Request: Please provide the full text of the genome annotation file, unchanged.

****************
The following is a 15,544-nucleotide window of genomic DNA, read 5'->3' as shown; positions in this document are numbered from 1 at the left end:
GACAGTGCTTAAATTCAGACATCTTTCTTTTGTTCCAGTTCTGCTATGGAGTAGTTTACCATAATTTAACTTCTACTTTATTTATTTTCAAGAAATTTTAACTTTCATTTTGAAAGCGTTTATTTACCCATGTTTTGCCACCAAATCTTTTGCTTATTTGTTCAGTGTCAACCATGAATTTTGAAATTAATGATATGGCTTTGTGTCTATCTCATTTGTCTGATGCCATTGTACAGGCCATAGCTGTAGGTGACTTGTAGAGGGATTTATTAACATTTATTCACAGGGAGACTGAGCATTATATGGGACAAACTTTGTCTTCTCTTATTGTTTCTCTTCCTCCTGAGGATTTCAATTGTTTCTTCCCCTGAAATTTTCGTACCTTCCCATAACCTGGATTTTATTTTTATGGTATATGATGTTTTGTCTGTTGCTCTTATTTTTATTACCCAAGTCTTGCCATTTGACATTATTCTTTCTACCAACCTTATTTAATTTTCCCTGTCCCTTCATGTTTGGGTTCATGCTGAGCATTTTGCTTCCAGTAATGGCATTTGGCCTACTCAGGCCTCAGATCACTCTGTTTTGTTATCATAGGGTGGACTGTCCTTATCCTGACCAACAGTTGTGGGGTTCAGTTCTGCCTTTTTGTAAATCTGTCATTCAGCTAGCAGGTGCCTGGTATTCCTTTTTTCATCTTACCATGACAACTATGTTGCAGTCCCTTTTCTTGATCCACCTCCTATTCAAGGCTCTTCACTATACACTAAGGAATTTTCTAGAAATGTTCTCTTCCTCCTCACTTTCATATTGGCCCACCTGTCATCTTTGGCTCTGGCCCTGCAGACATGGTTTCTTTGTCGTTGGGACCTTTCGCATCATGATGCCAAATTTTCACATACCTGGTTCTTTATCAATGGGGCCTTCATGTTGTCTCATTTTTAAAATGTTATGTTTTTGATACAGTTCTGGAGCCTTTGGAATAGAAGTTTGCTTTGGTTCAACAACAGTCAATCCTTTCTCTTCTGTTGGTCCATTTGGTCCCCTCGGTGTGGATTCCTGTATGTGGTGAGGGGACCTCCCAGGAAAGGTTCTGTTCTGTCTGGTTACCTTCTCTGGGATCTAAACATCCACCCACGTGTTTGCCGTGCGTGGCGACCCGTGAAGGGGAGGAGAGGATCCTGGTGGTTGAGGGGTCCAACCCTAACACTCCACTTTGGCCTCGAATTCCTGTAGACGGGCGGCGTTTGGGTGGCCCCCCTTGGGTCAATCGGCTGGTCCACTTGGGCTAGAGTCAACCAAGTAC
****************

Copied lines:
The following is a 15,544-nucleotide window of genomic DNA, read 5'->3' as shown; positions in this document are numbered from 1 at the left end:
GACAGTGCTTAAATTCAGACATCTTTCTTTTGTTCCAGTTCTGCTATGGAGTAGTTTACCATAATTTAACTTCTACTTTATTTATTTTCAAGAAATTTTAACTTTCATTTTGAAAGCGTTTATTTACCCATGTTTTGCCACCAAATCTTTTGCTTATTTGTTCAGTGTCAACCATGAATTTTGAAATTAATGATATGGCTTTGTGTCTATCTCATTTGTCTGATGCCATTGTACAGGCCATAGCTGTAGGTGACTTGTAGAGGGATTTATTAACATTTATTCACAGGGAGACTGAGCATTATATGGGACAAACTTTGTCTTCTCTTATTGTTTCTCTTCCTCCTGAGGATTTCAATTGTTTCTTCCCCTGAAATTTTCGTACCTTCCCATAACCTGGATTTTATTTTTATGGTATATGATGTTTTGTCTGTTGCTCTTATTTTTATTACCCAAGTCTTGCCATTTGACATTATTCTTTCTACCAACCTTATTTAATTTTCCCTGTCCCTTCATGTTTGGGTTCATGCTGAGCATTTTGCTTCCAGTAATGGCATTTGGCCTACTCAGGCCTCAGATCACTCTGTTTTGTTATCATAGGGTGGACTGTCCTTATCCTGACCAACAGTTGTGGGGTTCAGTTCTGCCTTTTTGTAAATCTGTCATTCAGCTAGCAGGTGCCTGGTATTCCTTTTTTCATCTTACCATGACAACTATGTTGCAGTCCCTTTTCTTGATCCACCTCCTATTCAAGGCTCTTCACTATACACTAAGGAATTTTCTAGAAATGTTCTCTTCCTCCTCACTTTCATATTGGCCCACCTGTCATCTTTGGCTCTGGCCCTGCAGACATGGTTTCTTTGTCGTTGGGACCTTTCGCATCATGATGCCAAATTTTCACATACCTGGTTCTTTATCAATGGGGCCTTCATGTTGTCTCATTTTTAAAATGTTATGTTTTTGATACAGTTCTGGAGCCTTTGGAATAGAAGTTTGCTTTGGTTCAACAACAGTCAATCCTTTCTCTTCTGTTGGTCCATTTGGTCCCCTCGGTGTGGATTCCTGTATGTGGTGAGGGGACCTCCCAGGAAAGGTTCTGTTCTGTCTGGTTACCTTCTCTGGGATCTAAACATCCACCCACGTGTTTGCCGTGCGTGGCGACCCGTGAAGGGGAGGAGAGGATCCTGGTGGTTGAGGGGTCCAACCCTAACACTCCACTTTGGCCTCGAATTCCTGTAGACGGGCGGCGTTTGGGTGGCCCCCCTTGGGTCAATCGGCTGGTCCACTTGGGCTAGAGTCAACCAAGTAC